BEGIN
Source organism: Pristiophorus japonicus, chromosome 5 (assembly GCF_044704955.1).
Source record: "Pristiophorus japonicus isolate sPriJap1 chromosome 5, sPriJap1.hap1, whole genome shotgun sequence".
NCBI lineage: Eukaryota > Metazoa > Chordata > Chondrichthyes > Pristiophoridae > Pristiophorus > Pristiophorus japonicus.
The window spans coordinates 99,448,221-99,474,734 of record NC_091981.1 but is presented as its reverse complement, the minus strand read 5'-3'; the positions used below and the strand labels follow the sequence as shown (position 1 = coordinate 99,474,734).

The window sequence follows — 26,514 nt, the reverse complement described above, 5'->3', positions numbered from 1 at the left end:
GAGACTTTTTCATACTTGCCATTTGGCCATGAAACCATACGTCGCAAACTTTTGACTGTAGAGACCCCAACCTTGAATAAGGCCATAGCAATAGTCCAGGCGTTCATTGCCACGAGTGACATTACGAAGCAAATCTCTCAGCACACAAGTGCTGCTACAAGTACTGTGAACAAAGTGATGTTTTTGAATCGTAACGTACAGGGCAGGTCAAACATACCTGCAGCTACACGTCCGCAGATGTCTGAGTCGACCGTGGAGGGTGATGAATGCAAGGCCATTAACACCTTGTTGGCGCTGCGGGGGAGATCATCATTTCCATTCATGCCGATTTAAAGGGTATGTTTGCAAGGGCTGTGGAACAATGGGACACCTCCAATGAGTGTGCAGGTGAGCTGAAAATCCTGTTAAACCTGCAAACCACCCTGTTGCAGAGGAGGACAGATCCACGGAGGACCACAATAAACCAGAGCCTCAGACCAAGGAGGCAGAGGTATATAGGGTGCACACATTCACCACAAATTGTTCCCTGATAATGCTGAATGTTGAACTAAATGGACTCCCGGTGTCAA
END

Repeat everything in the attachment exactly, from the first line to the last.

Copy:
Source organism: Pristiophorus japonicus, chromosome 5 (assembly GCF_044704955.1).
Source record: "Pristiophorus japonicus isolate sPriJap1 chromosome 5, sPriJap1.hap1, whole genome shotgun sequence".
NCBI lineage: Eukaryota > Metazoa > Chordata > Chondrichthyes > Pristiophoridae > Pristiophorus > Pristiophorus japonicus.
The window spans coordinates 99,448,221-99,474,734 of record NC_091981.1 but is presented as its reverse complement, the minus strand read 5'-3'; the positions used below and the strand labels follow the sequence as shown (position 1 = coordinate 99,474,734).

The window sequence follows — 26,514 nt, the reverse complement described above, 5'->3', positions numbered from 1 at the left end:
GAGACTTTTTCATACTTGCCATTTGGCCATGAAACCATACGTCGCAAACTTTTGACTGTAGAGACCCCAACCTTGAATAAGGCCATAGCAATAGTCCAGGCGTTCATTGCCACGAGTGACATTACGAAGCAAATCTCTCAGCACACAAGTGCTGCTACAAGTACTGTGAACAAAGTGATGTTTTTGAATCGTAACGTACAGGGCAGGTCAAACATACCTGCAGCTACACGTCCGCAGATGTCTGAGTCGACCGTGGAGGGTGATGAATGCAAGGCCATTAACACCTTGTTGGCGCTGCGGGGGAGATCATCATTTCCATTCATGCCGATTTAAAGGGTATGTTTGCAAGGGCTGTGGAACAATGGGACACCTCCAATGAGTGTGCAGGTGAGCTGAAAATCCTGTTAAACCTGCAAACCACCCTGTTGCAGAGGAGGACAGATCCACGGAGGACCACAATAAACCAGAGCCTCAGACCAAGGAGGCAGAGGTATATAGGGTGCACACATTCACCACAAATTGTTCCCTGATAATGCTGAATGTTGAACTAAATGGACTCCCGGTGTCAA